Thanks for the reply.

      Ciao.

      Chaz


  2. Right on! I respect that. I certainly prefer being with people who can keep their work & be real. I always say to a friend who people-pleases & then disappoints: “Bird in the hand!” as a reminder to not promise what he can’t do.

    But then I’m one of those ACoAs who has always done what I said I would & get so angry when others don’t (It’s the curse of the Hero role!)

    So – I had to teach the kid to lower her expectations of others – to align with reality – & also to not be so ‘good’ myself. It took a while, but it has been a relief over the yrs. Maybe it’s just getting old – I don’t have the energy to try as hard! lol


    • Hey Donna… I am the same way in that I find myself often intolerant of those not as dedicated to their word as I am.

      For those of us prone that way, I think we would be wise to be on guard for unhealthy pride finding a foothold and expressing itself in arrogance over how much we value our word versus what others do.

      If we were truly humble, we would not need others to keep their word for us to be happy. Should we not be content knowing that we are living true to self and doing what we feel is right before God? Should anyone else’s validation matter?

      Yet that unrecovered side of ourselves can try to re-fortify the stronghold of our ego in this, and a hundred other sneaky ways.

      I am so glad I can turn it over to God to show me how to grow. If left to me alone, I would make a royal mess of it.

      Thanks for the reply.

      Ciao.

      Chaz


  3. I agree with what you just wrote, but that’s not where I was coming from. ”
    All Roads Lead to Abandonment” – when others don’t keep their word it means I can’t rely on them & that touches a very old would – & there’s nothing wrong with wanting other to be dependable. Your post stressed the ‘rightness’ of being reliable & trustworthy.
    I am naturally caring & responsible – overly so. I don’t want to disappoint others the way I have been so often. It’s more empathy than pride.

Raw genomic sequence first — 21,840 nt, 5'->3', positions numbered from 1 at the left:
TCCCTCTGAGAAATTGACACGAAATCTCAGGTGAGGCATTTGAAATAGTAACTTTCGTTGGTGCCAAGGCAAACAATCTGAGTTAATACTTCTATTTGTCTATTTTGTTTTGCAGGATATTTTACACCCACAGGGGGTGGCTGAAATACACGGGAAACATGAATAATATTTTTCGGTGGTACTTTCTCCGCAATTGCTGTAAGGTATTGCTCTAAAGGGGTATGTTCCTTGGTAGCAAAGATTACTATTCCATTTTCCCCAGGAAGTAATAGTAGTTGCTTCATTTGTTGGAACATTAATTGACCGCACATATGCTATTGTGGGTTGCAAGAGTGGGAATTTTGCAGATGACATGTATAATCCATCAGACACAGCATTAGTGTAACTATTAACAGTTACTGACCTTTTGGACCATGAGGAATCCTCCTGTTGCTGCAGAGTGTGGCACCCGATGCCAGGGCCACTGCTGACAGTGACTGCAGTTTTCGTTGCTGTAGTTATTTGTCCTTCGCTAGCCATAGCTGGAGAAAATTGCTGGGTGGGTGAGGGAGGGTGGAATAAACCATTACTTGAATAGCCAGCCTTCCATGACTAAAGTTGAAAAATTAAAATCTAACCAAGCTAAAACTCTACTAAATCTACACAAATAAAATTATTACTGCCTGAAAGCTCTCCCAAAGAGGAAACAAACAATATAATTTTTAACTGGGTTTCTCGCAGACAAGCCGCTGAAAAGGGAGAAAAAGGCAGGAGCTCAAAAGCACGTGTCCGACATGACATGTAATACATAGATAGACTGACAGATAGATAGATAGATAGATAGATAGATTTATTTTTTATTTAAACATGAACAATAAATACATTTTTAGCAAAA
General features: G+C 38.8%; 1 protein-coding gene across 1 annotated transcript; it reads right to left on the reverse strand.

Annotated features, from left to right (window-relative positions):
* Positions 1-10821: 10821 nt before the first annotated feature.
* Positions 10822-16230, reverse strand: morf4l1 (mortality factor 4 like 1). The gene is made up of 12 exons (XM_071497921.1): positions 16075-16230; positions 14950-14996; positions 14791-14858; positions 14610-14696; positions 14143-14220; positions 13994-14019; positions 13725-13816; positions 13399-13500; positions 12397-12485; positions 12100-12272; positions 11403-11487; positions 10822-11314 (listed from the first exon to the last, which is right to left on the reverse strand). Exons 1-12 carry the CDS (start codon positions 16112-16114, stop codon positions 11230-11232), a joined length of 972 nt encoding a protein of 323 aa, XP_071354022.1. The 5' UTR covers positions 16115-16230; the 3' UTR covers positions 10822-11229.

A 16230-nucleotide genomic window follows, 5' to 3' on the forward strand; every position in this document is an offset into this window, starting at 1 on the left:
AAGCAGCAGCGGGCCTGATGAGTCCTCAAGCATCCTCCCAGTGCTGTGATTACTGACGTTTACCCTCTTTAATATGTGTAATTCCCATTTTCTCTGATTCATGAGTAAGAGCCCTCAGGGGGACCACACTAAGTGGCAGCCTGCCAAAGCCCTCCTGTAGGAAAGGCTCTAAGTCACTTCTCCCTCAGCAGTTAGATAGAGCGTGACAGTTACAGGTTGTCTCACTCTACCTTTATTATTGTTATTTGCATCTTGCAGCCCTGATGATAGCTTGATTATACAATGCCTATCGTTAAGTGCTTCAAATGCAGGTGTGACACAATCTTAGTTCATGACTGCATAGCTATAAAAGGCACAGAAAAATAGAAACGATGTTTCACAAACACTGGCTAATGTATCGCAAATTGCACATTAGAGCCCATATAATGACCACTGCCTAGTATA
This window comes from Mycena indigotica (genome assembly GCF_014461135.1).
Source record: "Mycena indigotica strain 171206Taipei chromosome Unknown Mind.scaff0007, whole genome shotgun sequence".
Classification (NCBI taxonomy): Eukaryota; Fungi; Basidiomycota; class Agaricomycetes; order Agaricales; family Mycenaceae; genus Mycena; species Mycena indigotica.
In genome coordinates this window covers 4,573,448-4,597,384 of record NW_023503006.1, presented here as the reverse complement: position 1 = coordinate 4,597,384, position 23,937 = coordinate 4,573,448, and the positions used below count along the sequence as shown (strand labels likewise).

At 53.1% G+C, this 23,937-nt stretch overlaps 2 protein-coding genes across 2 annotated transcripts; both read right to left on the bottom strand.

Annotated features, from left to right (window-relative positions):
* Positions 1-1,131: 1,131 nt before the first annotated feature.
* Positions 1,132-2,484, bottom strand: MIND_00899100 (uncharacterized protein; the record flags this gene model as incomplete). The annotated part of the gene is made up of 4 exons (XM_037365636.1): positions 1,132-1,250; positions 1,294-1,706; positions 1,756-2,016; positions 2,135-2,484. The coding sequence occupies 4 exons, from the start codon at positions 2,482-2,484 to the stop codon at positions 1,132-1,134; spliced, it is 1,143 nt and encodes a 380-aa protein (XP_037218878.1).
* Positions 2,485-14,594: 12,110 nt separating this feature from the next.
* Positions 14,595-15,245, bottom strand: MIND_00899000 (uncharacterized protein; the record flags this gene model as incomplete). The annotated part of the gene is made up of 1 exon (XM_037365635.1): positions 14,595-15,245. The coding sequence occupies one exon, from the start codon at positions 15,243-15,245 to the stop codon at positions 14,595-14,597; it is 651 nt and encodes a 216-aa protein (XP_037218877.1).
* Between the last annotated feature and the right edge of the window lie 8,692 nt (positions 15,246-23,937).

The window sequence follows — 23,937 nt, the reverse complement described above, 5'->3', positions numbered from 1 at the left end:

• I can see what you are saying Donna. I suppose I am seeing the pride part of the motive duality of reliability. Maybe this example will show where I am coming from.

      For example, I make a very, very determined effort to keep my word to my step kids. Laregley because they currently cannot rely on their father who breaks his commitments continuously with lateness, last-minute cancellations, and plans that are considerably different than what he tells they they will be.

      When I see their faces after a let down, I go into quick recall mode of the disappointments I felt as a pre-teen. So this, I believe would be the empathy part of the motive to maintain commitments.

      Then, in other circumstances such as when my same step kids say they will do a particular household chore, but don’t do it and instead vegitate in front of the TV, I often then feel a sense of angry pride in knowing I keep my commitments more than others do. This, to me is an unhealthy motive. I can feel myself making a quiet comparison and I come out as the more noble one in this respect. This is not who I want to be and not how I want to operate.

      Feeling a sense of disappointment when someone lets us down, I feel is natural and healthy. Feeling a sense of superiority is not.

      Just because I sense the balance of this duality in me, does not mean it exists the same for others. Didnt mean to project onto you.

      Thanks for the reply.